Other distracting behaviors drivers admitted to included reaching into the back seat to interact with their dog (18 percent), allowing their dog to sit in their lap or holding their dog (17 percent), giving food or treats (13 percent), playing with their dog (5 percent), and 3 percent even said they have taken a photo of their dog while driving. These behaviors can distract the driver and increase the risk of a crash.
Drivers admit dangers of unrestrained pets, but most not using a pet restraint
Just the other day, my son and I were stopped at a red light and saw a very cute doglet poking his head out the open passenger window of the car next to us; I rolled down my window and said hello to the dog, and asked him why his daddy didn’t make him wear his seatbelt. The driver of the car looked up, and said “Oh, I have it right here, and then proceeded to buckle the dog’s harness into the seatbelt. Which supports the survey statistic that shows that even though 83 percent of respondents acknowledged that an unrestrained dog in a moving car can be dangerous, only 16 percent said they regularly use a pet restraint. The guy had the restraint in the car, but hadn’t bothered tethering his dog until I said something about it.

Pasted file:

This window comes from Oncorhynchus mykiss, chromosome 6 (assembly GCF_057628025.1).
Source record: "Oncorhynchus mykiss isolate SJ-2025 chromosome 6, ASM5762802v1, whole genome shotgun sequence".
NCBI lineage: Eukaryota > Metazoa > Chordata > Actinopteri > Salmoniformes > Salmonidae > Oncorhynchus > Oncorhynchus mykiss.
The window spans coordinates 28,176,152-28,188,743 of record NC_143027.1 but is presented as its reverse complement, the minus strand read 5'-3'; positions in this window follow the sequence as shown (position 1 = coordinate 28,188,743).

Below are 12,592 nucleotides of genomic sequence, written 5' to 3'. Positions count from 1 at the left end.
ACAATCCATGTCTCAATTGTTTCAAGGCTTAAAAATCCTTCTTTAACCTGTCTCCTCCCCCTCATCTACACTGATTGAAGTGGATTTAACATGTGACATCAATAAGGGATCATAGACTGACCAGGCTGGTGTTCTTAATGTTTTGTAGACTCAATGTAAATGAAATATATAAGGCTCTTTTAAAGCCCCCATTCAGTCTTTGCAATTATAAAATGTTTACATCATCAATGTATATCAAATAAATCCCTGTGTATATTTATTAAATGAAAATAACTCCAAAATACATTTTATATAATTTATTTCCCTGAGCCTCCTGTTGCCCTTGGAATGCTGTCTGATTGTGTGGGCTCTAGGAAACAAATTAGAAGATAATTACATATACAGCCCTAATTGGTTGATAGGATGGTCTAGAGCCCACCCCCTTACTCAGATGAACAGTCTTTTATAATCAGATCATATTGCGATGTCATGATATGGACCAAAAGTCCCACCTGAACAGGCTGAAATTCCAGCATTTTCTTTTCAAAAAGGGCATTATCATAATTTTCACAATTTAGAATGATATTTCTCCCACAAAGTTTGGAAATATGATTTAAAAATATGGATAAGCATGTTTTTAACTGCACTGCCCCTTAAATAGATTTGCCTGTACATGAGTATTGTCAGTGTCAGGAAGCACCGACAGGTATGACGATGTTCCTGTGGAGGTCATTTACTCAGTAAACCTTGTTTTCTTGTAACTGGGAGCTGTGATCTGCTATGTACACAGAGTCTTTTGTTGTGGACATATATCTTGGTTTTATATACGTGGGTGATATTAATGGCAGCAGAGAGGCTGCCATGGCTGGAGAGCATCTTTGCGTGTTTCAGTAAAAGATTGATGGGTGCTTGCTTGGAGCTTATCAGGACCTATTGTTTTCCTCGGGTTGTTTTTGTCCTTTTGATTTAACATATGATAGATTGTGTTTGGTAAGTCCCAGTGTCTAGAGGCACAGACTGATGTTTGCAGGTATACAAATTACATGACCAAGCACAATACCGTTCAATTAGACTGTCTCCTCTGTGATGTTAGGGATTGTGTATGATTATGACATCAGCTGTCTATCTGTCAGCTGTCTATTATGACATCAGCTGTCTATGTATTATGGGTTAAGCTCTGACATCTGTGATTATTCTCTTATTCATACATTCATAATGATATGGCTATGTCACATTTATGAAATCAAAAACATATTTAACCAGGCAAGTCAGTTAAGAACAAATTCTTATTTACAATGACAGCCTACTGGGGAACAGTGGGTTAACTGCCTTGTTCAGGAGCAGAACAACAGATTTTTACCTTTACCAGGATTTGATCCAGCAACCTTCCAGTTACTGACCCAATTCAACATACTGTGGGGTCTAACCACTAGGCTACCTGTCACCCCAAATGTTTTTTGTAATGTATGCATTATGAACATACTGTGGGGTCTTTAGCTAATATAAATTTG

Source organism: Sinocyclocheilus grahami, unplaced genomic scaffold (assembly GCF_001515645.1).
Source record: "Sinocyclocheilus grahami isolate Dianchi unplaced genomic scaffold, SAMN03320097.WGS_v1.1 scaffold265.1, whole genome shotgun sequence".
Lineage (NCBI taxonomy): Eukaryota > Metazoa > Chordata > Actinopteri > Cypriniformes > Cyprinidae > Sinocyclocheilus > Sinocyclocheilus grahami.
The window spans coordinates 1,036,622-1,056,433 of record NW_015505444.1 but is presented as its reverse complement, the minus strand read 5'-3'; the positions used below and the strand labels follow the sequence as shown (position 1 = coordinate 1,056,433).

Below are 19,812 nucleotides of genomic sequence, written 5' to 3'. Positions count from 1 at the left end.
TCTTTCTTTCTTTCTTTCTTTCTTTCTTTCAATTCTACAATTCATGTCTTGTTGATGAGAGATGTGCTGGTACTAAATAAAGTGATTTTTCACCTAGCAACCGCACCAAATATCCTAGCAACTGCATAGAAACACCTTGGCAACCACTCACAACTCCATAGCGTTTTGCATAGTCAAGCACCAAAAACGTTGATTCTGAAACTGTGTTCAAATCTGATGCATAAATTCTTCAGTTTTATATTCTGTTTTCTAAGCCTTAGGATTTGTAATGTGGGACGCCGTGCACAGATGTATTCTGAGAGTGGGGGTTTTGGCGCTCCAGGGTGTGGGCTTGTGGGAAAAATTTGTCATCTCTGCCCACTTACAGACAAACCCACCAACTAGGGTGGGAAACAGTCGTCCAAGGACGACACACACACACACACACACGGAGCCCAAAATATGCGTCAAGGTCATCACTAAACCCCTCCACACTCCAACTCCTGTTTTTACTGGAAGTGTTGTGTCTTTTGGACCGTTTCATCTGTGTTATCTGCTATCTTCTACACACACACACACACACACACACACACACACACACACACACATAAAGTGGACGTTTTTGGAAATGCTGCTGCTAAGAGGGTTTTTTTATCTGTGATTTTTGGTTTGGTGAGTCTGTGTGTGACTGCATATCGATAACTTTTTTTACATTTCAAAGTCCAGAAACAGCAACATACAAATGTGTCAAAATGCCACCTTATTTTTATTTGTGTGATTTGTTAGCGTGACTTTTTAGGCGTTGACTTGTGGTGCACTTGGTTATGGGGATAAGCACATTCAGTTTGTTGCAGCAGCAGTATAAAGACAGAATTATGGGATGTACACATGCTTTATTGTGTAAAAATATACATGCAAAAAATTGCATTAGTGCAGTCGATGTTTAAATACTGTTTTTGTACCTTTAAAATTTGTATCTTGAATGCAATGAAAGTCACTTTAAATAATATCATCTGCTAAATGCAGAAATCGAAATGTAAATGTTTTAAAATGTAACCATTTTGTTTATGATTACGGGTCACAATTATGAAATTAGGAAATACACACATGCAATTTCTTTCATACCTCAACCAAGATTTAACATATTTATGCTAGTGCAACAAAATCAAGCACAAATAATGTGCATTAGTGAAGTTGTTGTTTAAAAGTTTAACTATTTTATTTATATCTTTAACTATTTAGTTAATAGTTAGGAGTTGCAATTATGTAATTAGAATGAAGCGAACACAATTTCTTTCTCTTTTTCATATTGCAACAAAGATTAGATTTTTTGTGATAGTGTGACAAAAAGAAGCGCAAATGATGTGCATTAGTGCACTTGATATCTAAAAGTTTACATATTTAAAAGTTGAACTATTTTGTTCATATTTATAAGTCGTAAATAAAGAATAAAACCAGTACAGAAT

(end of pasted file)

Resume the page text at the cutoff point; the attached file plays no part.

Survey findings showed that restraint use is three times greater among drivers who have heard of situations where unrestrained dogs were injured or caused injury to other passengers in a car crash (32 percent) compared to respondents who were not aware of such a situation and still use a restraint (9 percent). Using a pet restraint, such as those available from Kurgo and other pet companies, can aid in limiting distractions and help protect pets and passengers.
“Drivers should use a pet restraint system for your dog every time their pet is in the vehicle,” said Jennifer Huebner-Davidson, AAA National, Traffic Safety Programs manager. “A restraint like those offered by Kurgo will not only limit distractions, but also protect you, your pet and other passengers in the event of a crash or sudden stop.”